Over the past year, I’ve been getting to know some of the local organizations that work to make Montgomery County, Pennsylvania, where I live, a better place. It’s like a treasure hunt, and the gems I am finding are small nonprofits that are having a very real impact on important local issues. These groups are run by a lot of dedicated and determined people who recognize that environmentalism isn’t just about what we do with the Arctic National Wildlife Refuge, and that community planning isn’t just for Copenhagen. It’s about what we do, right here, where we live. The environment is in our backyards. It’s the park down the street, and the stream that runs through the schoolyard.
The Tookany/Tacony-Frankford Watershed Partnership, or TTF, is one such organization that is doing important work for the environment and for water quality in our area. TTF cares for the 33-square-mile watershed around the creeks in its name. The Tookany Creek starts in Montgomery County, and winds its way into Philadelphia where it becomes the Tacony Creek and meanders through Tacony Creek Park. Further downstream where it merges with the Wingohocking Creek, it becomes the Frankford Creek, and from there flows out to the Delaware River. Those 32+ stream miles make for a long name, but Julie Slavet, Executive Director of TTF, explains its importance: “…The folks that decided to set TTF up…decided that it was important that our name reflected our geography, that people identify with geographies. So that’s why we have this sort of crazy long name. It gives us an opportunity when we start talking to explain why we have that name.”
The watershed itself encompasses a long list of ethnically and economically diverse neighborhoods. In Montgomery County, Abington, Jenkintown, Cheltenham, Springfield and Rockledge are all or partly within its bounds. In Philadelphia it runs through numerous neighborhoods, among them Cedarbrook, East Mount Airy, Fern Rock, Frankford, Germantown, Hunting Park, Juniata Park, Olney, Oxford Circle, and West Oak Lane.
TTF’s mission is this: “TTF is dedicated to improving the health and vitality of our watershed by engaging our communities in education, stewardship, restoration, and advocacy.” That mission translates into a wide variety of projects, from planting riparian buffers along streams and organizing cleanups, to bird walks in Tacony Creek Park and block parties in Philadelphia’s economically-challenged Frankford neighborhood. One of TTF’s greatest strengths is their emphasis on collaboration with other local organizations and with the communities they serve. Sometimes this results in an overabundance of project ideas, so they refer back to their mission statement to keep them on course, help them decide where to invest their time and resources, and determine which projects will have the most impact. A big part of this isn’t just accomplishing set goals — it’s about getting the community excited about supporting those goals. Says Julie, “It isn’t just that we want to go plant a buffer, and improve the creek that way — we want to make sure that we involve people in doing it, that we educate them about why it’s important, and then we get them all riled up so they go talk to other people as well as elected officials about why that’s important.”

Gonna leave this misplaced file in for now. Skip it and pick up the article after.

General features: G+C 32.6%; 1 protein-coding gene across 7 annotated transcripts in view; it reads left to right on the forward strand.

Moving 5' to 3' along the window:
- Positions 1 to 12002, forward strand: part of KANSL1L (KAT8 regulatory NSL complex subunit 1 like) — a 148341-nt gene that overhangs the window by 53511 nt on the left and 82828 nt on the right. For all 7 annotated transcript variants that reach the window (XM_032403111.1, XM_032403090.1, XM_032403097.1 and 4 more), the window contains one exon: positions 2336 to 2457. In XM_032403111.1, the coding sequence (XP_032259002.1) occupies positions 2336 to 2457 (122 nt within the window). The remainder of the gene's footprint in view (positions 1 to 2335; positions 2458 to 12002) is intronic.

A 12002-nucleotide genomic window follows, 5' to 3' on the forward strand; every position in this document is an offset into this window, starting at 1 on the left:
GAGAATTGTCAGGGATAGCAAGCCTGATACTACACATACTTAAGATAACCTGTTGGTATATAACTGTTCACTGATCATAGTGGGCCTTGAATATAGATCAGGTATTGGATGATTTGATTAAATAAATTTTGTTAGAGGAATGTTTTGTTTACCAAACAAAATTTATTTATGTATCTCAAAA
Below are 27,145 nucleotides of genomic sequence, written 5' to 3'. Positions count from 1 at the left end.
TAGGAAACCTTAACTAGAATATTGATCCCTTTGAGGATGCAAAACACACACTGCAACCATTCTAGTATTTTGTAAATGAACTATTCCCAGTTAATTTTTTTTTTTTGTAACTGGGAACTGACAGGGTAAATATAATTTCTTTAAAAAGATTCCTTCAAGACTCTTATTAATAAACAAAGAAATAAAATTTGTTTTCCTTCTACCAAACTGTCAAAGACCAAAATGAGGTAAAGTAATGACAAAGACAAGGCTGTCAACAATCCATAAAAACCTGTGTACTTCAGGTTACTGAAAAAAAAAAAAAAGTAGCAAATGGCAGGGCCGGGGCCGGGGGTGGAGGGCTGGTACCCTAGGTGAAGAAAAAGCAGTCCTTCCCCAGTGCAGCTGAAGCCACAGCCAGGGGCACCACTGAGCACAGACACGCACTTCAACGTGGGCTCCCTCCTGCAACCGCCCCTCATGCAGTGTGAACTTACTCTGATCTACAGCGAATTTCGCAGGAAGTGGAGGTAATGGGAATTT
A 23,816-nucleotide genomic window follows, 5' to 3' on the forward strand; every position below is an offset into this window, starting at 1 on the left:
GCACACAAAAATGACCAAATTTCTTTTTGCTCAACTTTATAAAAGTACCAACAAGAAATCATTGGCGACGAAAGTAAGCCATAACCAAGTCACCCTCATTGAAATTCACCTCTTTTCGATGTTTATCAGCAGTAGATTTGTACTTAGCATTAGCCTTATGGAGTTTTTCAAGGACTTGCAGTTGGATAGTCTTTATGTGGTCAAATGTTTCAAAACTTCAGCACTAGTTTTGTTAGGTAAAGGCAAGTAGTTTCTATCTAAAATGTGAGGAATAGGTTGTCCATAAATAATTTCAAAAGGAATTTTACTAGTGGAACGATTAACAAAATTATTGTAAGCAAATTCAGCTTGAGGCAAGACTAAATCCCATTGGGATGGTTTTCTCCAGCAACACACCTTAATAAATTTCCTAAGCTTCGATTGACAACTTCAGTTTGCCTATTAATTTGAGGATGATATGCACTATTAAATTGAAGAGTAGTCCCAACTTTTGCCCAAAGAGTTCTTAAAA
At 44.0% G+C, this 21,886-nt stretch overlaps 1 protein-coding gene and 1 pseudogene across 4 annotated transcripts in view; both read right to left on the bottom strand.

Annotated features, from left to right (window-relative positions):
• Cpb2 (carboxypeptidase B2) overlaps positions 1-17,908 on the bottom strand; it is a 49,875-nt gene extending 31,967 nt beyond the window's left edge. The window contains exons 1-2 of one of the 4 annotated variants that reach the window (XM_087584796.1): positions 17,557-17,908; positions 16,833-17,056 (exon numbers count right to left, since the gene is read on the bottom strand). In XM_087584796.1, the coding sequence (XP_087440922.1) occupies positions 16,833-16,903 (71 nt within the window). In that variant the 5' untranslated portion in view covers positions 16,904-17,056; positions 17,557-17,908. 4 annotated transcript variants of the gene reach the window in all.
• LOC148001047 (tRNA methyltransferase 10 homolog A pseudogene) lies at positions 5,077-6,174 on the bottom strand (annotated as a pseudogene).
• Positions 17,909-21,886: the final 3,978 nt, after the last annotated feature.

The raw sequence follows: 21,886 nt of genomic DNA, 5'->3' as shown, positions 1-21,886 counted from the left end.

Julie describes how TTF got its start: “Because of some federal and state requirements, a couple of river conservation plans were done integrating watershed management plans. And what those did was bring together people to talk about the challenges that our watershed faces, and to talk about what they could do to improve the watershed. And those people decided, particularly the Philadelphia Water Department, Cheltenham Township, and the Pennsylvania Environmental Council, that they wanted to create an organization that could work across municipal lines.” Her explanation points to a problem that many watershed organizations face — the fact that waterways and watersheds are not neatly confined to a single town, city, or county jurisdiction — they frequently span large areas and diverse populations. And finding ways to reach out to the many very different populations in TTF’s watershed is both their biggest challenge, and their biggest point of pride, because they do it very well. Getting the word out about their events is crucial, and in addition to more traditional outreach tools like door-to-door canvassing and phone calls, their strategy includes an extensive social media presence. You can (and should) follow them on Facebook, Twitter, Instagram, and LinkedIn.
A lot of TTF’s recent efforts have centered on involving the various communities in which they work in building riparian buffers and rain gardens. Riparian buffers are created by planting native trees and shrubs alongside a stream bed. When it rains, these plants drink up a lot of the rain and filter it before it flows into the waterway and continues downstream. Rain gardens perform a similar function and are created by planting an area that receives a lot of storm water runoff, usually near a downspout that channels water from a roof (here’s how to make one in your own backyard). Both can dramatically reduce the runoff in a rainstorm, and this is important for several reasons. Storm water runoff washes pollution from roadways, parking lots, and chemically treated lawns directly into local waterways, as well as into storm drains which eventually empty into streams and rivers. Either way, all that pollution ends up in the water supply. Here in Glenside, a lot of that runoff also ends up in our basements and turns local roads into ponds. But perhaps the most immediately appalling problem is this — when the sewer system fills with more rainwater than it can handle, as it does quite frequently, it causes sewage overflows downstream in the city. The sewage overflow problem is bad enough that the Philadelphia Water Department has a web page, updated daily, that shows you the level of sewage contamination at sites all over Philadelphia.